Youth Group Offers Hope to Pico Neighborhood Teens
By Ann K. Williams
August 16 -- Ana G. Jara had her work cut out for her when she tried to sell Maria Rodriguez on a church youth group.
Rodriguez -- who normally only sees the inside of a church for weddings and funerals -- was skeptical that YoungLife, a nondenominational Christian ministry to middle and high school students, would help the Pico Neighborhood kids she worked with.
But when Rodriguez noticed that the teens were showing up on Mondays calm and centered, she made the connection and got in touch with Jara.
“Our first encounter was like a tennis match,” recalled Rodriguez, now a member of the YoungLife board in the Pico Neighborhood, though still not a churchgoer. “I was very hesitant and reserved at the beginning.
“Our relationship grew out of the evidence that I saw,” she said.
One teenager who Rodriguez said was “flying off every two seconds,” came back from weekends with Young Life “a very calm kid.”
“They need to believe in something, they need that hope,” Rodriguez said.
The teens themselves are more likely to talk about the fun they have, playing games and relaxing with their friends. But the more they talk, the more it’s evident that the games fill a deeper need than fleeting diversion.
“Once a week, I’m allowed to do anything I want, be with my friends,” explained Ruth Campos, a senior at Santa Monica High School.
YoungLife is a place where Ruth -- who felt “overwhelmed” by all the work she had to do during her Junior year -- can “be a child,” she said.
Other young participants agree the group provides a much-needed break in their stressful routines.
“We play games that I have never played before,” said SAMOHI sophomore Darius Pulchini. “We can forget about every problem.”
The break in the routine can become something more. The weekly meetings were “a night I didn’t have to be at home,” said Jara, who first joined YoungLife in sixth grade.
“The break turned into a lifetime commitment,” she said.
And at weekend and summer camp, the kids have even more of a chance to relax and expand their horizons, Jara said.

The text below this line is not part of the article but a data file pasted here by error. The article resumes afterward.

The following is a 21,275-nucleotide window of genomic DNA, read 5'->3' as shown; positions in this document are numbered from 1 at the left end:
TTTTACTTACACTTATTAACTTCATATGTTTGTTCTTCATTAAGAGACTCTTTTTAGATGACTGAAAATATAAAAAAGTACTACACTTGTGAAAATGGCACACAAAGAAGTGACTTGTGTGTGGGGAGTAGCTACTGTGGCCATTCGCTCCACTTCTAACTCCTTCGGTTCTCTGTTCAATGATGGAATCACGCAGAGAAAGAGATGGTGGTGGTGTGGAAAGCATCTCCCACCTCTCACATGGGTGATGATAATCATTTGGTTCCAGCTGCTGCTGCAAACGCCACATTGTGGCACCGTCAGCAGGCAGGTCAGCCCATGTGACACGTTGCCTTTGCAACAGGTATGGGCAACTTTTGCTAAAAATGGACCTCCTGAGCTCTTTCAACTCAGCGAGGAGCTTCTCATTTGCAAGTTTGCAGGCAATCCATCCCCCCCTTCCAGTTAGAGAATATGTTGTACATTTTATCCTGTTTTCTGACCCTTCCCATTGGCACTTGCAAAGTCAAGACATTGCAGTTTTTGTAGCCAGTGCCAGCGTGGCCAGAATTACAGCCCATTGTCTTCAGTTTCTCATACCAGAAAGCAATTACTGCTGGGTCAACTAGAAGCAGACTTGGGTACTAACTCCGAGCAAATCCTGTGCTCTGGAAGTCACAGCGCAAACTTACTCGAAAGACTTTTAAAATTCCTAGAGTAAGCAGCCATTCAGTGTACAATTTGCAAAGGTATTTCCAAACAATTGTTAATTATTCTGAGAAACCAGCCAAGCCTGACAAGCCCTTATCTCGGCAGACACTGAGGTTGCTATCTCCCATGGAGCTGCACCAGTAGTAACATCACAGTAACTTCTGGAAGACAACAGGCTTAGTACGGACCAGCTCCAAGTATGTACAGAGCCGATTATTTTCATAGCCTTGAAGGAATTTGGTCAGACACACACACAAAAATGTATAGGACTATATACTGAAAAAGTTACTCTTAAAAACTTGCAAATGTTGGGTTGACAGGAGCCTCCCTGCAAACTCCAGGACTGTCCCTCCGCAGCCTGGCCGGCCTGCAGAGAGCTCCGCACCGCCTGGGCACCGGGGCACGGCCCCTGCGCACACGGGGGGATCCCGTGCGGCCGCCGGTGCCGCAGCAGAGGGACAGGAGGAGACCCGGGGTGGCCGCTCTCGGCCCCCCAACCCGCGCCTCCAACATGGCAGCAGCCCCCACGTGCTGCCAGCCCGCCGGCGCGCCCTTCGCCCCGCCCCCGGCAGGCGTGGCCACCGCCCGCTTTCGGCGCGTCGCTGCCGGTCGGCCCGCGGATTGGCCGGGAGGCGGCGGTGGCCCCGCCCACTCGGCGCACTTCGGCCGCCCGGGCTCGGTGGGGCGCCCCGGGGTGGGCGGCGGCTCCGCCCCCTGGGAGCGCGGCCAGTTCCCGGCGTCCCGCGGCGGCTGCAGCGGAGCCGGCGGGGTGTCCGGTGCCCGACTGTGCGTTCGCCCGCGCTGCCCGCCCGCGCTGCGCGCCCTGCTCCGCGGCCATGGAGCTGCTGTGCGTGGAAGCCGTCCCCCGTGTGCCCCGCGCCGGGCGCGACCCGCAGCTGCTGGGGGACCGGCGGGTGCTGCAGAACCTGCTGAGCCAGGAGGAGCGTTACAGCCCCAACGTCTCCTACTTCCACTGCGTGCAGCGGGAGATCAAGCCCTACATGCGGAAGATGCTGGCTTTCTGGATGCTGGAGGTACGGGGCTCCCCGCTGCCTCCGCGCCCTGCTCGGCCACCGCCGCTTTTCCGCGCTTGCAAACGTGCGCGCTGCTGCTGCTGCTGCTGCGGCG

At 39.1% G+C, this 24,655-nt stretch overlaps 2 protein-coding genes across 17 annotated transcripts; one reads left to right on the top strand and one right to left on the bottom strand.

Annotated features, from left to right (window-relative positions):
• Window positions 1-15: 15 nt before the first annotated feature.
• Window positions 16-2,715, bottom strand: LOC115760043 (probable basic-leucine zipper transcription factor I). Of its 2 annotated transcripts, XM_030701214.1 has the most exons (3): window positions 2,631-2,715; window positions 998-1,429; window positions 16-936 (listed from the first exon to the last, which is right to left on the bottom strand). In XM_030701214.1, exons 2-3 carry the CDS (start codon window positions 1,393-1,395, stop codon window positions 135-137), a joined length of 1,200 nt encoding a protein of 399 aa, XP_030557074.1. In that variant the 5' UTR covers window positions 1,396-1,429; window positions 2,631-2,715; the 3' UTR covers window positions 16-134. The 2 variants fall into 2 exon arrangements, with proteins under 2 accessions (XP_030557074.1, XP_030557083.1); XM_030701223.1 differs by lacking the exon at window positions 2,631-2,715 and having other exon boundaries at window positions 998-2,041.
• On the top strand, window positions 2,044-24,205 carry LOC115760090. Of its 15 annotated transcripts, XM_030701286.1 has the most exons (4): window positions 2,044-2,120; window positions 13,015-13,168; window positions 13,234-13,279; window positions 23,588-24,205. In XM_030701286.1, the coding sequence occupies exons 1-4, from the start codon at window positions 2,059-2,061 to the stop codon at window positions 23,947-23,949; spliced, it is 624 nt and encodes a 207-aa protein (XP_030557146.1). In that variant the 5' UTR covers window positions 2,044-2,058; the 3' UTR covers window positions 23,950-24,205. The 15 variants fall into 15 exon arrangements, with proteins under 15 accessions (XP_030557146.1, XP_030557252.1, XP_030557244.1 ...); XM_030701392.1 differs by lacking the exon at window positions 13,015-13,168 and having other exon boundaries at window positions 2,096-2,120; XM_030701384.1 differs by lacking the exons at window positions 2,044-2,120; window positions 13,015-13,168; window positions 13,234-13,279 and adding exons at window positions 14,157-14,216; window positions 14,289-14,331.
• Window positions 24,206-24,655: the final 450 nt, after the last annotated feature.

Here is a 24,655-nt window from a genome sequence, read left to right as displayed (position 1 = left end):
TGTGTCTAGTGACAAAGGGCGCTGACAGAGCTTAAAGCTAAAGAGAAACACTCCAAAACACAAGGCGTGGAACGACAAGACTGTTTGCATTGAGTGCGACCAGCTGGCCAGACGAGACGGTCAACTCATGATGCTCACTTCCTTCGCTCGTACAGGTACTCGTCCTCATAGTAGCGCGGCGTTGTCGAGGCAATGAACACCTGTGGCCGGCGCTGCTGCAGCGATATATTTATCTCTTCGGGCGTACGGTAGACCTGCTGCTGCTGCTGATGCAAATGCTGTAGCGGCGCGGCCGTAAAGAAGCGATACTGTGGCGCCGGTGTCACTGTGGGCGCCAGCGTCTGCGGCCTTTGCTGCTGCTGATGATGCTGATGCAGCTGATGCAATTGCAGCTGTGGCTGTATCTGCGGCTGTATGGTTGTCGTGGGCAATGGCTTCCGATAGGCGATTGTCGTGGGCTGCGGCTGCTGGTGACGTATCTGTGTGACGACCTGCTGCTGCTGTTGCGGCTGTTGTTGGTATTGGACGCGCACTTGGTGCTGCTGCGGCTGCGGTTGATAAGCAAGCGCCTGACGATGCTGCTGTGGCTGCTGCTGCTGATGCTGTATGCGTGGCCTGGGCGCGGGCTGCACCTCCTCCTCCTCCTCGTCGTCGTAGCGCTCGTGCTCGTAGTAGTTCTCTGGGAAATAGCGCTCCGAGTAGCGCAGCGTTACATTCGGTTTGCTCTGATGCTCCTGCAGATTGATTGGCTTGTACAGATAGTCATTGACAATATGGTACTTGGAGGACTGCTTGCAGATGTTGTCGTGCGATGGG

“We push kids to the limits,” said Jara, who along with leading the Pico neighborhood branch of YoungLife, is co-chair of Santa Monicans for Renters’ Rights (SMRR) and sits on the board of the Pico Neighborhood Association (PNA).
Boot camp night, mountain biking, a ropes course, even a giant swing are designed to teach the attitudes the teens will need to overcome obstacles as they approach adulthood.
The swing that drops the teens from a great height, said Jara, teaches faith and a willingness to take risks.
The messy, muddy games that recent SAMOHI graduate Luis Arias remembers with a laugh, teach them that “we’re all messy in life.”
And the stories they study, like the story of the leper -- Campos’ favorite -- teaches the young people, who sometimes feel unwanted by the world around them, that God “is willing to accept everybody and love them.”
Jara builds on the connection to the community in a deliberate and conscious way.
“The kids are integrated into leadership roles,” she said, with a smile and a nod to Campos who beamed with pride.
“We are invested in our community… there’s no one from outside,” Jara said. The leaders are born here and live here,” she said, calling them “live resources” for the teens.
Rodriguez emphasized the “interconnectedness between the community and the schools.”
“YoungLife helps my work at school,” Rodriguez said, and Jara added “It helps (the students’) work at school.”
This year’s summer camp got underway Sunday. The teens held bake sales and carwashes and teamed up with Trinity Baptist, a north-of-Wilshire church whose youth group is going with the Pico neighborhood kids.
They’ve worked together to raise the $430-per-camper it takes to send
the teens for a week at Camp Challenge, northeast of Sacramento.
Copyright 1999-2008 surfsantamonica.com. All Rights Reserved.